The NNVM compiler is made up of two components from the TVM stack: NNVM for computation graphs and TVM for tensor operators, according to Amazon.
“NNVM provides a specification of the computation graph and operator with graph optimization routines, and operators are implemented and optimized for target hardware by using TVM. We demonstrated that with minimal effort this compiler can match and even outperform state-of-the-art performance on two radically different hardware: ARM CPU and Nvidia GPUs,” Li wrote. “We hope the NNVM compiler can greatly simplify the design of new AI frontend frameworks and backend hardware, and help provide consistent results across various frontends and backends to users.”
The world of software development involves so much more than writing code these days. Developers need to understand artificial intelligence, the cloud, new methodologies, and the expanding infrastructure required for the Internet of Things. Here are some companies our editors are watching to lead the way.
WHAT THEY DO: Application security
WHY WE’RE WATCHING: With data breaches recurring at an alarming rate, this startup is building DevSecOps solutions for companies that understand the importance of security and are looking for a better way.
WHAT THEY DO: Bots
WHY WE’RE WATCHING: The future of user interfaces is conversational (see: Siri, Cortana, Alexa, et al) and kore.ai is using artificial intelligence to enable intelligent dialogs between humans and IT systems.
WHAT THEY DO: Integration platform-as-a-service
WHY WE’RE WATCHING: built.io Flow is a platform created for connectivity via API that enables organizations to automate workflows. Flow Express is a low-code solution for business users.
WHAT THEY DO: Customer engagement
WHY WE’RE WATCHING: Usermind’s platform ensures that data is compatible, accessible and actional across teams and systems, without the need to run queries. This provides the context organizations require to build successful applications.
WHAT THEY DO: Artificial intelligence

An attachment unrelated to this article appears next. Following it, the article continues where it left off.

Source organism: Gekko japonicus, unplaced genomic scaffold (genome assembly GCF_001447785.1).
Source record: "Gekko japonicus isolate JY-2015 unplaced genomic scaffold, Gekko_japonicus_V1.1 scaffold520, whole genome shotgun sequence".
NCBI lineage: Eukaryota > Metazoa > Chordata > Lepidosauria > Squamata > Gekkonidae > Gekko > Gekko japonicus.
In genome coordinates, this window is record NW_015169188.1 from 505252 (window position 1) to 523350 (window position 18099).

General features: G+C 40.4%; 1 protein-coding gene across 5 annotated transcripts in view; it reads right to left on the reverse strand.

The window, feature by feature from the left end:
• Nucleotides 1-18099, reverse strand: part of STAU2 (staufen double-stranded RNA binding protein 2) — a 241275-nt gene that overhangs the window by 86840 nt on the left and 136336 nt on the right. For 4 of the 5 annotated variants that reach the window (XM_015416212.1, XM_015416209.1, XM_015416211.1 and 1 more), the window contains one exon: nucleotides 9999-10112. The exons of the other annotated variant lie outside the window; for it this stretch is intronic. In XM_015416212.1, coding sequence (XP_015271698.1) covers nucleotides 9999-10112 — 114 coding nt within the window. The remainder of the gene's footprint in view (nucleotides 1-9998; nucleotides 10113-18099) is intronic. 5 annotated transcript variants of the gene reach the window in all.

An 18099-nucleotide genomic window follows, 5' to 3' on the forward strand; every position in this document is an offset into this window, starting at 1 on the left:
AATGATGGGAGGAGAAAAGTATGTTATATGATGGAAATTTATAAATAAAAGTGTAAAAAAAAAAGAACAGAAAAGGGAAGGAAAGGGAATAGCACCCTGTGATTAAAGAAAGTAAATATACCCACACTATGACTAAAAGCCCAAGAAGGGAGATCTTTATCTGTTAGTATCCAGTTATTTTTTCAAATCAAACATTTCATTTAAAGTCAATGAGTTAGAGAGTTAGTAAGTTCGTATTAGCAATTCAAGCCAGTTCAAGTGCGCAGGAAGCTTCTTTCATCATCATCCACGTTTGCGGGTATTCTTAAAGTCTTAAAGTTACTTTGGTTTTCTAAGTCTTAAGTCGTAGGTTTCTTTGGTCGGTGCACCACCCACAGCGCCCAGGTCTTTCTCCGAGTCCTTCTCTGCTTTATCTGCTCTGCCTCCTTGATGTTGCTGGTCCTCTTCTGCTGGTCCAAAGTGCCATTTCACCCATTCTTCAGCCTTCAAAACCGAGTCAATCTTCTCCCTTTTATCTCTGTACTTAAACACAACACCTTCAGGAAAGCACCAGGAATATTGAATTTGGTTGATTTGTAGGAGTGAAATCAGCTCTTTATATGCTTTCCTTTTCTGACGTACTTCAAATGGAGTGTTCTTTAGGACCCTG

WHY WE’RE WATCHING: Veritone has created a platform that provides access to its cognitive engines, for such things as face and object recognition, natural language understanding and more, in what the company calls an operating system for AI.
WHAT THEY DO: API management
WHY WE’RE WATCHING: More than 3 million developers are using the company’s Postman API development environment to create, test, document and share APIs.
WHAT THEY DO: Data visualization
WHY WE’RE WATCHING: The company recently released an open-source project, Dash, to help developers build analytical web applications using the Python programming language. Dash is built on Plotly.js, React and Flask to connect UI components to the analytical Python code.
WHAT THEY DO: Data analytics
WHY WE’RE WATCHING: An advanced analytics database provider that uses GPUs for IoT data and analytics for real-time insights into data streams and large data sets.
WHAT THEY DO: Algorithm marketplace
WHY WE’RE WATCHING: The company offers an enterprise solution for algorithms, functions and machine learning models that can run as microservices. It has backing from Google’s AI venture fund Gradient Ventures.
WHAT THEY DO: Localization and mapping
WHY WE’RE WATCHING: This early-stage startup helps developers create robotic, augmented reality and virtual reality solutions that localize, navigate and understand unfamiliar surroundings. It is backed by Toyota AI Ventures.
WHAT THEY DO: AI development
WHY WE’RE WATCHING: For business operations that span both virtual and physical worlds, bonsai’s platform makes machine learning libraries easier for developers and enterprises to manage.
WHAT THEY DO: Network visibility
WHY WE’RE WATCHING: This cybersecurity startup has created a network visibility solution that gives information security professionals insight into what’s happening. Its founders created the Bro open-source framework and still drive its development.